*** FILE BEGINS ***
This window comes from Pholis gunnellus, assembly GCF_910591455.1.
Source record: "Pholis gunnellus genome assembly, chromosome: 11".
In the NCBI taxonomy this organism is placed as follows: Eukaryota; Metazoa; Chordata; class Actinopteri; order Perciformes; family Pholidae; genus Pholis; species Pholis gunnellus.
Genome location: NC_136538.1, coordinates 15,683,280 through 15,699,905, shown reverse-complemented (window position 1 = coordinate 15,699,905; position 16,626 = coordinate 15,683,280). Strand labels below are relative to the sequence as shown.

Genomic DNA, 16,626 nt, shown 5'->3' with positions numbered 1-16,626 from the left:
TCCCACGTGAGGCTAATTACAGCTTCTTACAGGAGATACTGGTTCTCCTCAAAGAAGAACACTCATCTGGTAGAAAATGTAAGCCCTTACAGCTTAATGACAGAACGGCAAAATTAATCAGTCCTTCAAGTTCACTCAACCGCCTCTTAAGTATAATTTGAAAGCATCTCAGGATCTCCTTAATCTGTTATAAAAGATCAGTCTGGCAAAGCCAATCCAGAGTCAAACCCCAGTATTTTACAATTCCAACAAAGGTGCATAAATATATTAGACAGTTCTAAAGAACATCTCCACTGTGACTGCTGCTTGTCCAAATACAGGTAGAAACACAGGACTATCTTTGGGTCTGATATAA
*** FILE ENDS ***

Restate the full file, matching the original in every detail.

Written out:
This window comes from Pholis gunnellus, assembly GCF_910591455.1.
Source record: "Pholis gunnellus genome assembly, chromosome: 11".
In the NCBI taxonomy this organism is placed as follows: Eukaryota; Metazoa; Chordata; class Actinopteri; order Perciformes; family Pholidae; genus Pholis; species Pholis gunnellus.
Genome location: NC_136538.1, coordinates 15,683,280 through 15,699,905, shown reverse-complemented (window position 1 = coordinate 15,699,905; position 16,626 = coordinate 15,683,280). Strand labels below are relative to the sequence as shown.

Genomic DNA, 16,626 nt, shown 5'->3' with positions numbered 1-16,626 from the left:
TCCCACGTGAGGCTAATTACAGCTTCTTACAGGAGATACTGGTTCTCCTCAAAGAAGAACACTCATCTGGTAGAAAATGTAAGCCCTTACAGCTTAATGACAGAACGGCAAAATTAATCAGTCCTTCAAGTTCACTCAACCGCCTCTTAAGTATAATTTGAAAGCATCTCAGGATCTCCTTAATCTGTTATAAAAGATCAGTCTGGCAAAGCCAATCCAGAGTCAAACCCCAGTATTTTACAATTCCAACAAAGGTGCATAAATATATTAGACAGTTCTAAAGAACATCTCCACTGTGACTGCTGCTTGTCCAAATACAGGTAGAAACACAGGACTATCTTTGGGTCTGATATAA